The U.S. closed 2020 with an economy that had contracted about 3.5% from 2019 — the biggest drop since 1946.

So while the U.S. was no doubt grappling with the COVID-19 crisis and the economic fallout when Biden took office — and it still is — the country’s hurting economy had recovered some from its low point earlier in the pandemic.

Mixed Economic Projections on American Jobs Act

Biden referred to the American Jobs Plan creating “millions of jobs” and generating “trillions of dollars in economic growth,” citing “independent experts.”

The jobs estimate is accurate, although barely by one measure, and the economic growth projections are mixed.

Biden’s infrastructure plan, which will cost more than $2 trillion, is projected to add 2.7 million jobs over 10 years, according to an analysis by Moody’s Analytics.

As we have reported before, Moody’s analysis concluded that the U.S. economy would add 16.3 million jobs over the next decade even if the American Jobs Plan does not pass. If it does become law, the Moody’s analysis concluded the American Jobs Plan would provide an additional 2.7 million jobs for a total of 19 million over 10 years.

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In a separate report, Georgetown University’s Center on Education and the Workforce projects that the Biden plan would “create or save 15 million jobs over 10 years.”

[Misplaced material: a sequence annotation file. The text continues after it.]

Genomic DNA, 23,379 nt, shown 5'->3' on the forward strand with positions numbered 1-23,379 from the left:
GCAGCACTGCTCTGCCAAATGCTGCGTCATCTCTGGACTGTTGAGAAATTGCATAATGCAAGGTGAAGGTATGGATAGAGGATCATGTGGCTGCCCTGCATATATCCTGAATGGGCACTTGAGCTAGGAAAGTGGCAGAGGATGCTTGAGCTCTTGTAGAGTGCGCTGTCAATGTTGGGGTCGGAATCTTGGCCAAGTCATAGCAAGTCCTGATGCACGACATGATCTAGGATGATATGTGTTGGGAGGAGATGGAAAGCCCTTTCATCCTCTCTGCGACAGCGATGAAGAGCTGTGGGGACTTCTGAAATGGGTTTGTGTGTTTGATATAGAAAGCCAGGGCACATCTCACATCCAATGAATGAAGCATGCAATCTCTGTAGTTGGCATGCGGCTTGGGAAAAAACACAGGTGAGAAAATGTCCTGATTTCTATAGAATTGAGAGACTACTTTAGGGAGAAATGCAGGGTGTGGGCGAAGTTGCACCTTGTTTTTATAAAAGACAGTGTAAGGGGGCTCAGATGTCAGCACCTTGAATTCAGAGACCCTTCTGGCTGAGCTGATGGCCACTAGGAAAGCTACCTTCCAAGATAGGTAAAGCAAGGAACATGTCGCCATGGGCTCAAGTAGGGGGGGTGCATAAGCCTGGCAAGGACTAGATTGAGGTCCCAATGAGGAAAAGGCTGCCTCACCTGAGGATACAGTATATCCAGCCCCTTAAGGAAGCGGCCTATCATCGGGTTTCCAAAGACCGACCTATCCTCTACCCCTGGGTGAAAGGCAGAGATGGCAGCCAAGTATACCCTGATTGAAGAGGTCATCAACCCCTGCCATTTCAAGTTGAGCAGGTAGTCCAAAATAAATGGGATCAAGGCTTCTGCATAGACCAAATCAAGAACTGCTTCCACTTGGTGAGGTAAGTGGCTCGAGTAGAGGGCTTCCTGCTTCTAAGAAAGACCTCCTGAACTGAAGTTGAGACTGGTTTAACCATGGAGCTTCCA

The report does not break out the number of new jobs created, saying only that “this investment could create and/or save 15 million jobs by generating opportunities for new jobs that did not exist before the stimulus as well as providing the necessary investment to save jobs that would otherwise be lost due to state and local government budget shortfalls.”

As for the economic growth, the prognostications vary greatly.

Moody’s Analytics said the plan would boost real gross domestic product, although in the short term it would reduce growth.

In early 2022, the plan would “marginally reduce growth, as the higher corporate taxes take effect right away while the increased infrastructure spending does not get going in earnest until later in the year,” Moody’s said. But “by 2023 and throughout much of the midpart of the decade the ramp-up in infrastructure spending significantly lifts growth,” the report said. “The apex in the boost to growth from the plan is in 2024 when real GDP is projected to increase 3.8%, compared with 2.2% if the plan fails to become law.”

Penn Wharton Budget Model, on the other hand, projects that the plan would increase federal deficits, crowd out private investment and reduce economic growth.